Here at UX24/7, we carry out a large amount of international UX research. Over time, as we work in more countries, we continue to learn more about the differences in culture and coordinating UX projects in new territories.
This has inspired our latest blog series in which our team share their experiences of carrying out user research in various countries around the world.
I am in Bucharest this week as we are running user research for a global brand we work with and so I thought I’d share a few tips on coming to Romania and running research here.
Travel to Bucharest is pretty straight forward and getting from the airport to the city centre is possible via taxi, bus or Uber. I chose Uber as my research suggested the bus stops everywhere and would take ages but as it happened I sat in traffic and the trip took over an hour. I gather from the local people I met that Bucharest has legendary traffic problems and that there are more cars than people in the city, although that may be an urban myth. The Uber cost 57 LEI, which is just over £10.
The focus of the research we are carrying out is on an eCommerce website. Online buyer behaviour in Romania differs in that preferred payment is on delivery rather than at the time of purchase. Romanians also get 30 days money back guarantee when they shop online which isn’t available in store so quite an incentive and the people we met were encouraged to buy online as a result.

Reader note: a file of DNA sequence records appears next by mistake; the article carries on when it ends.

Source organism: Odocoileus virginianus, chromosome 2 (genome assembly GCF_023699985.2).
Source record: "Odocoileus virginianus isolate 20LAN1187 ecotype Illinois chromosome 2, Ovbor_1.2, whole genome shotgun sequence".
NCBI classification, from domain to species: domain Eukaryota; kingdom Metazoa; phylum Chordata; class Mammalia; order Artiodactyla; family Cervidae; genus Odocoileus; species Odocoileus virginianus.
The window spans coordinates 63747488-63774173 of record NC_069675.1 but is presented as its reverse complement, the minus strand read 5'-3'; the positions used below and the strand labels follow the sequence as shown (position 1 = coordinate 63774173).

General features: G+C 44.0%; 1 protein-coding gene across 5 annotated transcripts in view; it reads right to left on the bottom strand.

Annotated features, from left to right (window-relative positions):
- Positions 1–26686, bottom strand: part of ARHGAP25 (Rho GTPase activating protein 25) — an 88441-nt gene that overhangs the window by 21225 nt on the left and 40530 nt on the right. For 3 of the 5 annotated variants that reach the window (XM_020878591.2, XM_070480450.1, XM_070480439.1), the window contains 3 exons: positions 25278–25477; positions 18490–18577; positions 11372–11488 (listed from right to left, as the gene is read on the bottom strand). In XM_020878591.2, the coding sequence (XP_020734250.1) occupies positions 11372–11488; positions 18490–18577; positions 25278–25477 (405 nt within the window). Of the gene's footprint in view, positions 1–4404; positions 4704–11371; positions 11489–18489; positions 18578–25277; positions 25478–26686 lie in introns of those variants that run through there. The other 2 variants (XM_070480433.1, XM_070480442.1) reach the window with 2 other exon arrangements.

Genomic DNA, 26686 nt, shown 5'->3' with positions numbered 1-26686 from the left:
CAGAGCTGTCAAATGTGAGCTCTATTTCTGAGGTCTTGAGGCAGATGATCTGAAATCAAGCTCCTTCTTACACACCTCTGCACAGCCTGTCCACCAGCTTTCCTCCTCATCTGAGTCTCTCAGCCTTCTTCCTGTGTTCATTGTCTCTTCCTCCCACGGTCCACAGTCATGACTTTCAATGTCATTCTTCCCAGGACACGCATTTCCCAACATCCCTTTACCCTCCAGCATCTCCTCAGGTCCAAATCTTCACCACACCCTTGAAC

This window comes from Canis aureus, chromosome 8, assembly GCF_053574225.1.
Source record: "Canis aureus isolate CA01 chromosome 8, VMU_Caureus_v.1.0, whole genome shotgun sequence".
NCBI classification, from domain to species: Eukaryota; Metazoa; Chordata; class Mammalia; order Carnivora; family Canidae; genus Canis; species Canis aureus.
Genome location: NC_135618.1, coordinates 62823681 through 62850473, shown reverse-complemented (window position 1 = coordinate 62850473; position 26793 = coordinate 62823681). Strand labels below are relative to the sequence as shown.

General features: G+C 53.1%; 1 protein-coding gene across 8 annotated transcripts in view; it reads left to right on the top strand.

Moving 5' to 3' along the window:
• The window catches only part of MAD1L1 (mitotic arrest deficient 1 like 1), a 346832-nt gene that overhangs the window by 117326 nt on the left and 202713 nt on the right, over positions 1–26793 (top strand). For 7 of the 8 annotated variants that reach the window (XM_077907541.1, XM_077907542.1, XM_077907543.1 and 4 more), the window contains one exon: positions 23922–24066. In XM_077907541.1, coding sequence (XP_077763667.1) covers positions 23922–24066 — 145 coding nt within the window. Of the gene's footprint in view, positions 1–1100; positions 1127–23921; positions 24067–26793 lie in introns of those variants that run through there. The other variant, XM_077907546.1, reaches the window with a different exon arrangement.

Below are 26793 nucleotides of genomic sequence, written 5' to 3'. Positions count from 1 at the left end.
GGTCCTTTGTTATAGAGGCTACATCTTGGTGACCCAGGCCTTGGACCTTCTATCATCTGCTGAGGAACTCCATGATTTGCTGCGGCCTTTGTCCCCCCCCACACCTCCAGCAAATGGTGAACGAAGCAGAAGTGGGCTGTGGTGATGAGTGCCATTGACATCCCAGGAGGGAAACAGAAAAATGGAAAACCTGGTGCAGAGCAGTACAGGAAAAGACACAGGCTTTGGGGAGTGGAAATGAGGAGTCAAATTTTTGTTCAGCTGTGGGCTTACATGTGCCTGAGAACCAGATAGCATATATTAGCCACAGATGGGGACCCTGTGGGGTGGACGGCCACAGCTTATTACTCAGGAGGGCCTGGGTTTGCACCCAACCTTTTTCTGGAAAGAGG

Here, online shopping is dominated by Emag and is the first place most shoppers go for comparison, selection, price and reviews on a huge range of products. Amazon has only just arrived in Romania and some locals told me they expect Emag to be acquired. Emag doesn’t stock all the products that are listed and refers out to other retailers for some so is part retailer part.
Running the Research
Although we set up our devices in Romanian and with Romanian keyboards / keypads, many Romanians don’t use this configuration. Instead they prefer to leave devices in English, and in fact more than one claimed they couldn’t change the settings on their phone unless in English.
Finally, a bit of process advice if you are organising research in Romania. One of the hurdles we had to get over was their interpretation of GDPR law. The participant recruiter wanted to tell participants who the end client was (the brand), which would have defeated the object for us as we wanted to do open tasks where they showed unbiased natural behaviour. The recruiter felt data was being shared not only with us but also with our client, even though the information on participants was non-sensitive nor attributable. If you don’t get this right, you may find participants are told which brand is under consideration and this can of course bias their feedback.
Leave a comment below sharing your experiences, we would love to hear them.